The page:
• Auckland International Airport is delaying the construction of its second runway until 2041 due to lower-than-expected demand for international travel.
  • The airport will consolidate its international and domestic (jet) terminals to improve passenger experience and reduce transfer times.
  • The airport has implemented new fees to cover increasing costs and plans to use profits for future airport investments.

While Auckland International Airport is persevering with its long-awaited terminal upgrades, passengers and aircraft won't be taxiing to the hotly anticipated runway number two anytime soon.

Demand for international travel has not yet peaked, with the airport expecting that 2018 passenger levels will not return until 2026, pushing back the requirement for the airport to start construction of the runway any sooner.

Photo: Photos BrianScantlebury / Shutterstock

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As reported by Business Desk, the airport expects a second runway not to be required until the fifth decade of the century, meaning that the scheduled completion date of 2028 has now been pushed back 13 years.

However, it's not all doom and gloom at one of Oceania's busiest airports, with the airport persevering having commenced its international and domestic terminal merge. Merging operations under one roof signals the largest-ever renovation project since the airport opened in 1966 and the replacement of the 57-year-old domestic terminal. Currently, both the domestic and international terminals are separated by a short walk or bus ride; however, in unfavorable weather conditions, this can be a pain, not to mention when you're late for your next flight.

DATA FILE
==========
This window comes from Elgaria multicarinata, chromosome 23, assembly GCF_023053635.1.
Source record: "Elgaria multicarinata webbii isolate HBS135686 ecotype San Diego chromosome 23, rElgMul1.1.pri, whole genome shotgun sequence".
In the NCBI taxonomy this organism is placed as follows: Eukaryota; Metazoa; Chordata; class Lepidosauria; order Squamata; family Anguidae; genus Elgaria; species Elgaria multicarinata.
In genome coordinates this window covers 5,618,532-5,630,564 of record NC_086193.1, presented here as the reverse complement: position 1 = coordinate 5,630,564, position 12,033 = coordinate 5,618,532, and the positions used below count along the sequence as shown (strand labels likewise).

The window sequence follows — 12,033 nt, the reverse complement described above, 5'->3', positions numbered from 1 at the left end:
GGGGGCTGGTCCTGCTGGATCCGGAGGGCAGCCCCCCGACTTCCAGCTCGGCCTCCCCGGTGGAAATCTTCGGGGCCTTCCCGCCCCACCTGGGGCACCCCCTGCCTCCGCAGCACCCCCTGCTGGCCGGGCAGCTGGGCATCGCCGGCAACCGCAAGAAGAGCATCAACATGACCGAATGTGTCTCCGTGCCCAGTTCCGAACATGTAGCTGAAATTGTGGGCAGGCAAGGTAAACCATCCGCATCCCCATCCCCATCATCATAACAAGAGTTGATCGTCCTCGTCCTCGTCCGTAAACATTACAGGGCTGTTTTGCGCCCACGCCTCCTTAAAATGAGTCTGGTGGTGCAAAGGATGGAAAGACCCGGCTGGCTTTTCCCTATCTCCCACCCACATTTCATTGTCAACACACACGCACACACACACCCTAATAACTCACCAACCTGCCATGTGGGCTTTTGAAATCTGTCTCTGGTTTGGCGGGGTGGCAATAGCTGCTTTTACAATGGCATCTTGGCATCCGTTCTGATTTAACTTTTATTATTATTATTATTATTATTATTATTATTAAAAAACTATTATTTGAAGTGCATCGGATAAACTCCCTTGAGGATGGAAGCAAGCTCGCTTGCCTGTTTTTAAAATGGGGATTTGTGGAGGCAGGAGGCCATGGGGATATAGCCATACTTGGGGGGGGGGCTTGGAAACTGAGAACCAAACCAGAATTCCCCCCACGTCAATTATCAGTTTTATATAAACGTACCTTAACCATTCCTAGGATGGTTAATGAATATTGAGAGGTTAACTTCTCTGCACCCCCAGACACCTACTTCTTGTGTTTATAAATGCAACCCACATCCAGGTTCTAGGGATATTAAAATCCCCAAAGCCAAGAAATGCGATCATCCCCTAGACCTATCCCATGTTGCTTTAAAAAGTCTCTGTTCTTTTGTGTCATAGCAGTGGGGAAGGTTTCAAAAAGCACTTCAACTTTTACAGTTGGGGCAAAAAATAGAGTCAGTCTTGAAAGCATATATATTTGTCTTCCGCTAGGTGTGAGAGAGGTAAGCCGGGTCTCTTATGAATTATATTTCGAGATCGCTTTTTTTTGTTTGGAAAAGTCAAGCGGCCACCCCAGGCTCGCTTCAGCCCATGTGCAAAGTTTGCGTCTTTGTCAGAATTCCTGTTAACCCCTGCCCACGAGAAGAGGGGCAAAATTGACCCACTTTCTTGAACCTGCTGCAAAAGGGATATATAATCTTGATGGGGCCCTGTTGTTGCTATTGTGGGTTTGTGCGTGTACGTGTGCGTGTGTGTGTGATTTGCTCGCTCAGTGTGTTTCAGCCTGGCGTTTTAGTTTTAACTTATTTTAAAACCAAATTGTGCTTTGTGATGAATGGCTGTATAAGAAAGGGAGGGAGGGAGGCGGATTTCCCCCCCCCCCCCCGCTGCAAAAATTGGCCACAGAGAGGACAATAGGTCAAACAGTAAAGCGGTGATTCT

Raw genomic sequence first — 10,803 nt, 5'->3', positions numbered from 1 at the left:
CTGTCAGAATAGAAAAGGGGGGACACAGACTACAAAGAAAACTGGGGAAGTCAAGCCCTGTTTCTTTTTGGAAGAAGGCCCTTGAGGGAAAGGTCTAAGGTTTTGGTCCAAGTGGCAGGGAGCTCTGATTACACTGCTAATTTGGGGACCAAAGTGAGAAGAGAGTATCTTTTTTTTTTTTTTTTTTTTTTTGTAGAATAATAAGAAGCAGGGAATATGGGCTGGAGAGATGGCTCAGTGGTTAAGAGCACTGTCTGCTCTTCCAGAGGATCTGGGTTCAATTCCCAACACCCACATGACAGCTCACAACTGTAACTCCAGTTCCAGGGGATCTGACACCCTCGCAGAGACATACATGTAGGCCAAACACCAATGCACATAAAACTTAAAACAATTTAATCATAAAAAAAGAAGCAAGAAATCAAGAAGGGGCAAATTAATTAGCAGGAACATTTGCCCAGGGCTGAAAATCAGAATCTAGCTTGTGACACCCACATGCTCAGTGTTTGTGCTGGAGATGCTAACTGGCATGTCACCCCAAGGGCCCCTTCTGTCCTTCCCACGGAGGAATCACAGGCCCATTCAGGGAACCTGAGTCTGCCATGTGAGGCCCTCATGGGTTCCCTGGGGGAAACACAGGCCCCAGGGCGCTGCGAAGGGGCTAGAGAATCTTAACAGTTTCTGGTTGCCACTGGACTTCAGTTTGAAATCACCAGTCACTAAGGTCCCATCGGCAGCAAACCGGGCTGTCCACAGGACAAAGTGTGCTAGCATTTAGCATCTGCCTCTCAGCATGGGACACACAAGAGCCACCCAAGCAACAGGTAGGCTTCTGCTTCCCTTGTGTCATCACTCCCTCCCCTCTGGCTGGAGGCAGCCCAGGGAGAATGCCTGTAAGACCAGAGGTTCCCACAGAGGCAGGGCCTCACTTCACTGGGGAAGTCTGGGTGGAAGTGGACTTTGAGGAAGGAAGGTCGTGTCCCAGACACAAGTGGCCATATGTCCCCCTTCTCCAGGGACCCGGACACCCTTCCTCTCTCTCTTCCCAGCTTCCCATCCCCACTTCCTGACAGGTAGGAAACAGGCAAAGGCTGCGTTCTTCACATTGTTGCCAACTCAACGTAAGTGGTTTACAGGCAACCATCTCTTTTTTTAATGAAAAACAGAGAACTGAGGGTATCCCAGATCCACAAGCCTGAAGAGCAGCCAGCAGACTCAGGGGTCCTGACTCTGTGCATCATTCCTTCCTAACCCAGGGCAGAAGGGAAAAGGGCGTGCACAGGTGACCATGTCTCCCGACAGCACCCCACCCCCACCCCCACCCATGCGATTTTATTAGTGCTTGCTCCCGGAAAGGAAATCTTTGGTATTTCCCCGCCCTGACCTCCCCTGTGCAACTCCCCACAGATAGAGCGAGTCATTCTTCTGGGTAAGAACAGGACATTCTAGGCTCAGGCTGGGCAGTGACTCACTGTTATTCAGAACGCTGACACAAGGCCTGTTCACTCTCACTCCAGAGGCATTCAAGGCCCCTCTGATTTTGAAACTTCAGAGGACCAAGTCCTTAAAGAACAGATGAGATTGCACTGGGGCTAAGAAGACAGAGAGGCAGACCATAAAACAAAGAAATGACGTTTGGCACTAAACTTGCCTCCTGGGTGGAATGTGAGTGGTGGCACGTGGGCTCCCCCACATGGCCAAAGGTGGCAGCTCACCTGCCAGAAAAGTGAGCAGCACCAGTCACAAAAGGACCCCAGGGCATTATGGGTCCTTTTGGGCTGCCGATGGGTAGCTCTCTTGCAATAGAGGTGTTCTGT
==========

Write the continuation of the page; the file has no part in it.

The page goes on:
Photo: Chris Melville / Shutterstock

The airport's overall plans include new roading and transit options to the airport, an NZ $3.9 billion terminal integration plan ($2.4 billion), NZ $75 million ($46 million) in renovations to the existing domestic terminal, expanded apron and runways, new cargo facility, a new international arrivals facility and most importantly, a second runway (in 2041). Auckland Airport’s Chief Executive, Carrie Hurihanganui, noted the simple renovations wouldn't cut it anymore and acknowledged it was time to commit to the terminal consolidation:

“It will make travel easier and faster, cutting domestic jet to international transfer times to a five-minute indoor walk. A new check-in experience will provide state-of-the-art facilities for domestic and international travelers, including checking in and storing your bag anytime throughout the day."

Auckland Airport masterplan
Photo: Inovo

The current stage of the renovation will consolidate all jet services (domestic and international) under one roof. However, those traveling regionally on turboprops will need to hike to the current terminal for the time being while the airport finalizes the location of the future regional gates.

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Airport costs increasing

After a year-long price freeze of aeronautical charges, consultation with significant airlines will set out a new expectation of airport charges now the travel industry is back on its feet. The new fees were implemented in July, with profits expected to be returned to future airport investments.

Photo: Sravan Karayil / Shutterstock

Pre-COVID, around 9.6 million domestic and 11.5 international passengers used the airport each year, and in the half-year from July 2022 to December 2022, numbers had recovered to 4.1 million and 3.5 million, respectively. There are now around 23 airlines flying from Auckland Airport to 35 international destinations, so seamless connectivity is a crucial issue, both for the airport and the airlines.

Sources: Business Desk, Auckland Airport